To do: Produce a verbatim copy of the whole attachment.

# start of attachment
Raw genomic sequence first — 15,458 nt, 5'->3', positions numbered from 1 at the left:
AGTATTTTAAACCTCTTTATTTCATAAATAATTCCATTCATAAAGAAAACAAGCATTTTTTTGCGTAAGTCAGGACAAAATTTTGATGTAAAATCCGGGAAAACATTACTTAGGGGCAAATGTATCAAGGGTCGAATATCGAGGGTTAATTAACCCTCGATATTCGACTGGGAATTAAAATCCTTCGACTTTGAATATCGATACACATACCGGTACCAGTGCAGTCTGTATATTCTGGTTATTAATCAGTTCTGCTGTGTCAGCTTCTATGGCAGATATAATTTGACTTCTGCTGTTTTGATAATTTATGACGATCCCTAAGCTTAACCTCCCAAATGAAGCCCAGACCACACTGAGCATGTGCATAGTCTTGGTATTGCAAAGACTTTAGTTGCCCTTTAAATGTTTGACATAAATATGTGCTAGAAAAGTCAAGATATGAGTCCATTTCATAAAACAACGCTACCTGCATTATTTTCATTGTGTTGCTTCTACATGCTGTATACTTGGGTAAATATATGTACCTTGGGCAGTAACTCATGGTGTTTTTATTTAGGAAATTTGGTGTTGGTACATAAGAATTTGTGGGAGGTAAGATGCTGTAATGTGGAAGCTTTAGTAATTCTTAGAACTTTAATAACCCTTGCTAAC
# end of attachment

Raw genomic sequence first — 15,458 nt, 5'->3', positions numbered from 1 at the left:
AGTATTTTAAACCTCTTTATTTCATAAATAATTCCATTCATAAAGAAAACAAGCATTTTTTTGCGTAAGTCAGGACAAAATTTTGATGTAAAATCCGGGAAAACATTACTTAGGGGCAAATGTATCAAGGGTCGAATATCGAGGGTTAATTAACCCTCGATATTCGACTGGGAATTAAAATCCTTCGACTTTGAATATCGATACACATACCGGTACCAGTGCAGTCTGTATATTCTGGTTATTAATCAGTTCTGCTGTGTCAGCTTCTATGGCAGATATAATTTGACTTCTGCTGTTTTGATAATTTATGACGATCCCTAAGCTTAACCTCCCAAATGAAGCCCAGACCACACTGAGCATGTGCATAGTCTTGGTATTGCAAAGACTTTAGTTGCCCTTTAAATGTTTGACATAAATATGTGCTAGAAAAGTCAAGATATGAGTCCATTTCATAAAACAACGCTACCTGCATTATTTTCATTGTGTTGCTTCTACATGCTGTATACTTGGGTAAATATATGTACCTTGGGCAGTAACTCATGGTGTTTTTATTTAGGAAATTTGGTGTTGGTACATAAGAATTTGTGGGAGGTAAGATGCTGTAATGTGGAAGCTTTAGTAATTCTTAGAACTTTAATAACCCTTGCTAAC